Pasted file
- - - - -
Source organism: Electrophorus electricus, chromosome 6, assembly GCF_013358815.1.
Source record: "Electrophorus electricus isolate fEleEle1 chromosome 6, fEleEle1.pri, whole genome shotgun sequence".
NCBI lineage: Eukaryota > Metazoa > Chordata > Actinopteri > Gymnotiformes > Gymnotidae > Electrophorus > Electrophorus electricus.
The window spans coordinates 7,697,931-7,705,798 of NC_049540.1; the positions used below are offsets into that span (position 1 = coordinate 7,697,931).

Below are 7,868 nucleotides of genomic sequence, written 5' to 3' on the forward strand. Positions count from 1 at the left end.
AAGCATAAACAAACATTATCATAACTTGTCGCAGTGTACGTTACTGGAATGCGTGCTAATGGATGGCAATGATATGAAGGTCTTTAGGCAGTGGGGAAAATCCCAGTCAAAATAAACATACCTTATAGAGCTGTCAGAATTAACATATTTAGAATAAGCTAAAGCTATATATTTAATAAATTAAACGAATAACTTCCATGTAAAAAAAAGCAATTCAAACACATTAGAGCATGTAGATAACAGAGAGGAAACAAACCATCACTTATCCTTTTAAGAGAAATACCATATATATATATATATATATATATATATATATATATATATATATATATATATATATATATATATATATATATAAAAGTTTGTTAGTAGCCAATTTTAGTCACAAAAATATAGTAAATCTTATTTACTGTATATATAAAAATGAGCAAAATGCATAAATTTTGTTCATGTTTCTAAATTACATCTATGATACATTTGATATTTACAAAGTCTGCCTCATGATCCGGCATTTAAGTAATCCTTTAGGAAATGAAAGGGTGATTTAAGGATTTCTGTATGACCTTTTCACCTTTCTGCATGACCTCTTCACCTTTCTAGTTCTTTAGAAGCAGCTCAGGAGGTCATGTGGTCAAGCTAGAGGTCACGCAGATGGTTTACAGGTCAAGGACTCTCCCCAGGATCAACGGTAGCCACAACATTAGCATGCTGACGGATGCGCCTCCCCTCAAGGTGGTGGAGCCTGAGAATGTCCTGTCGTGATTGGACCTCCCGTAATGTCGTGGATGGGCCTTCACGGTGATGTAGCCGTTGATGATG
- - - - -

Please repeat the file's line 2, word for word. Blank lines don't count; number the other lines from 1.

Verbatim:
Source record: "Electrophorus electricus isolate fEleEle1 chromosome 6, fEleEle1.pri, whole genome shotgun sequence".